So should you consider Adwords to advertise your game?  It may be worth trying, especially with a \$100 free promotion, but I’ll certainly not be using it again.  To me frankly, the entire thing feels like a scam.

2. July 2015

Sometimes when you are working with Blender you want to render a beauty shot, but want to also show the wireframe of the model you are working on.  This video shows that process.  (As an added bonus, it also shows how to enable wireframe display while in Object mode in case you were wondering how ).

The Process

Select the Object you wish to render with a wireframe overlay:

Hit Shift + D to duplicate it.

Select the material on the wireframe and make it unique.

Select a diffuse color for your wireframe.  Optionally enable emit if you want the wireframe to glow slightly.

Add a Wireframe modifier to the copy

Now render:

2. July 2015

Torque 3D is a now open source engine with a long and storied history. Today they just released version 3.7. Hands down the biggest new feature is the release or an OpenGL renderer, making a Linux beta client available, with other platforms down the road.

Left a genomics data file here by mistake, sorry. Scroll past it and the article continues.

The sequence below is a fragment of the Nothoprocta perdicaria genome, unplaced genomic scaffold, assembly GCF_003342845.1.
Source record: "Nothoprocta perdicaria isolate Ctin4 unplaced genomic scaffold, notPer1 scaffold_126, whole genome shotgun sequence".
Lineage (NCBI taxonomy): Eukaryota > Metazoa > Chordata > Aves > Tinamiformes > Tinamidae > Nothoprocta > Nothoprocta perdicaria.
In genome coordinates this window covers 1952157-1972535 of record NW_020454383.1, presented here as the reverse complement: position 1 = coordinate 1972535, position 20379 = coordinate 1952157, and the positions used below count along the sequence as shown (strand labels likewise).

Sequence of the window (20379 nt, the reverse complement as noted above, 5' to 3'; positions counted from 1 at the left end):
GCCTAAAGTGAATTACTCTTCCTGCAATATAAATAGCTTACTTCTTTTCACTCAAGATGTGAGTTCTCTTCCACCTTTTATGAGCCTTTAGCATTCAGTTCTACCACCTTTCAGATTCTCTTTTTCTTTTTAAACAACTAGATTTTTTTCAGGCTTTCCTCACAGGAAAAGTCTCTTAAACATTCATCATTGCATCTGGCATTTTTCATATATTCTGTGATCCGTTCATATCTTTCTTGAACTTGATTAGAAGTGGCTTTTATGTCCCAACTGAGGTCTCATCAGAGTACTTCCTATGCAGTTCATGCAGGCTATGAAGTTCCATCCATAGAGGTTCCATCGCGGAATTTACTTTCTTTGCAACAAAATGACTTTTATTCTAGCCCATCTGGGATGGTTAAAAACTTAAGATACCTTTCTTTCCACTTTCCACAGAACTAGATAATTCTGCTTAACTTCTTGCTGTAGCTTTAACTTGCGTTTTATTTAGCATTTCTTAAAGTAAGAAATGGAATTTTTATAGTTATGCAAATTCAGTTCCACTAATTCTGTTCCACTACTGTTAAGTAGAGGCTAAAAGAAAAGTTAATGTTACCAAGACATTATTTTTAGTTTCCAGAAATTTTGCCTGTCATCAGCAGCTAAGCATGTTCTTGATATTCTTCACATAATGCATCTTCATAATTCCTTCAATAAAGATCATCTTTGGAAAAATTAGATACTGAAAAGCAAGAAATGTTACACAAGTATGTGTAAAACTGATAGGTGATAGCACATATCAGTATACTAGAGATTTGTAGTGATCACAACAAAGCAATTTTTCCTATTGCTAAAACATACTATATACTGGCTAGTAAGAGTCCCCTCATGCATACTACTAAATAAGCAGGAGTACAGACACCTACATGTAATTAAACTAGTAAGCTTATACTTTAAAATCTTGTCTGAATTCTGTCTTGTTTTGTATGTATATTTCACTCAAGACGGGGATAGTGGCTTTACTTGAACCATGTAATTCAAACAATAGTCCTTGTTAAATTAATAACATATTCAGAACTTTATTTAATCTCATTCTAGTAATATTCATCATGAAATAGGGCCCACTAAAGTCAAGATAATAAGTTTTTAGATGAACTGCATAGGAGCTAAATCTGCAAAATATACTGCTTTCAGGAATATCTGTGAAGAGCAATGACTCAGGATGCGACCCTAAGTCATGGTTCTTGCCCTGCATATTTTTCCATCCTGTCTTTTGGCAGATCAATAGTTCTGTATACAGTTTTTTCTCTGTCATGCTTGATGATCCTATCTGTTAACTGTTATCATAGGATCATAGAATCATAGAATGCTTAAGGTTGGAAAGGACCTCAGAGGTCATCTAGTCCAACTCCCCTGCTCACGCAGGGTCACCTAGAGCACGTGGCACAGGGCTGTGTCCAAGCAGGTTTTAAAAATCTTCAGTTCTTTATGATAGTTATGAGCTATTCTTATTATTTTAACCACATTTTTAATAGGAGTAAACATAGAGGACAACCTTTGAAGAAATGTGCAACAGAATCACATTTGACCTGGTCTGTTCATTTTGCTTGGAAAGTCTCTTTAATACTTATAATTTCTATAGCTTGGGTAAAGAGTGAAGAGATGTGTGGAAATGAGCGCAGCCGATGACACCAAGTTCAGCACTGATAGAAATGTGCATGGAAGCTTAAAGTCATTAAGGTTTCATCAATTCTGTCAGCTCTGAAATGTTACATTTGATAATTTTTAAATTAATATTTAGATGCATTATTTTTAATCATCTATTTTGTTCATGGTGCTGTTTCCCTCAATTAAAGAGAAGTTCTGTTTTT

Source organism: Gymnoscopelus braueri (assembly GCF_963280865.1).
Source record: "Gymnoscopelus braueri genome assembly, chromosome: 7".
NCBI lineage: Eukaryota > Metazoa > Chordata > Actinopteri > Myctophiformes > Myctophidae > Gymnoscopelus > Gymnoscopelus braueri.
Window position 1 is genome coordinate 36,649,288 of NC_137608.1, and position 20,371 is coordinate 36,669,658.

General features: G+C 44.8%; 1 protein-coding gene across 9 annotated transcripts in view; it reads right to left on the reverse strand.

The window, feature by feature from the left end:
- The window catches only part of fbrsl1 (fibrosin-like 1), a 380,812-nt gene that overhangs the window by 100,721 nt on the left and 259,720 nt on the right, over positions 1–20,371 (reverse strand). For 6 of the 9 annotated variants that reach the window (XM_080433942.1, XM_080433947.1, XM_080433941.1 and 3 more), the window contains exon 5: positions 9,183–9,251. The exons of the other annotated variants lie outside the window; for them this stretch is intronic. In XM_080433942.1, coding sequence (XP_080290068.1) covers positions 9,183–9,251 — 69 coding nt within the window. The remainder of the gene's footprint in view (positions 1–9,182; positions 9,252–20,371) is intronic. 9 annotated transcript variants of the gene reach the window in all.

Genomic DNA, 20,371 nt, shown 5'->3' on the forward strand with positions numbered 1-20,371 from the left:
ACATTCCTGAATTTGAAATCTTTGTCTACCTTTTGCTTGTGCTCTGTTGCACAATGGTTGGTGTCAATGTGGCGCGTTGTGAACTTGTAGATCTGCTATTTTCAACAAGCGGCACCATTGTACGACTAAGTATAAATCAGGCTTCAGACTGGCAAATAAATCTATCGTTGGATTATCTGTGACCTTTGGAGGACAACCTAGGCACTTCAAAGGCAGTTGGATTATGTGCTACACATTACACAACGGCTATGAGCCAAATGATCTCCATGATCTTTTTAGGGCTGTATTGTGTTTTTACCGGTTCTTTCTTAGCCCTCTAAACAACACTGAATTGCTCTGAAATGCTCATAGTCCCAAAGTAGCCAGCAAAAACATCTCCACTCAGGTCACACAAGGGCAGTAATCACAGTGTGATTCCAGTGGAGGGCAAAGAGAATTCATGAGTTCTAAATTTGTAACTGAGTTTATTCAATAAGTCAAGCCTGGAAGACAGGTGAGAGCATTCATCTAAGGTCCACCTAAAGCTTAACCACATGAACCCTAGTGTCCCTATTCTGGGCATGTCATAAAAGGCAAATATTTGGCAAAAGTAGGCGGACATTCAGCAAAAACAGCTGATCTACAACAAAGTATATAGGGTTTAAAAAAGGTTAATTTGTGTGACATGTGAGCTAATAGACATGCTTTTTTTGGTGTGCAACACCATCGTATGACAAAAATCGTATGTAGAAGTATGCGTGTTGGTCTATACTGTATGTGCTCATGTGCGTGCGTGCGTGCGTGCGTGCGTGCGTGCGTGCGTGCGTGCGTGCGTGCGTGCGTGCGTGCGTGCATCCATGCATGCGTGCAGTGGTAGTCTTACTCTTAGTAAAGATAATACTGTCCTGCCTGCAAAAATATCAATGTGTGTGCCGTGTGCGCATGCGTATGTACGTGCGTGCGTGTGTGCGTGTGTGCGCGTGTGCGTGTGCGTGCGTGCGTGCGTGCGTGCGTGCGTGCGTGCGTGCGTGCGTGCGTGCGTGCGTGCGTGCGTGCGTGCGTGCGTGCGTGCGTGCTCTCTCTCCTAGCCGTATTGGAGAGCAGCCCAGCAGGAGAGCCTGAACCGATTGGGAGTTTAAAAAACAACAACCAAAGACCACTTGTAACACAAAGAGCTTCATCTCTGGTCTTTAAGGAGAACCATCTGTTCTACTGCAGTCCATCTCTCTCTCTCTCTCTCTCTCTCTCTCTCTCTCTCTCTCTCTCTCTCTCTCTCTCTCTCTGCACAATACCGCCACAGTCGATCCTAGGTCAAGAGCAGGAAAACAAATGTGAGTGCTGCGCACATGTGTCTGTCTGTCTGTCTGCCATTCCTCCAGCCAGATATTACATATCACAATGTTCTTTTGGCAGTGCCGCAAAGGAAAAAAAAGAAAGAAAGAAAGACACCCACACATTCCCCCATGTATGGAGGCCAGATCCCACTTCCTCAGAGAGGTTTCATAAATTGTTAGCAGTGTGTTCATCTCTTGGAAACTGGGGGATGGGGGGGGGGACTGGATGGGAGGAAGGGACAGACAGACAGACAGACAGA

Other highlights of this release include:

• We finally updated to PhysX 3. And Bullet 2.8!
• We've integrated two former commercial addons, both of which were open-sourced: Sahara and Walkabout. The former allows you to easily add snow, dust, moss and similar effects to your environments using a technique the author calls 'material accumulation', and the latter provides an editor/tweaker on top of recast/detour autogenerated navmeshes, as well as integration with the exiting AIPlayer class.
• We've had community contributions that add ribbon trails you can attach to almost anything, and a nice vignette PostFX shader.
• Performance improvements to the scripting engine, as well as anonymous functions.
• So many bugfixes.

Full release notes are available here.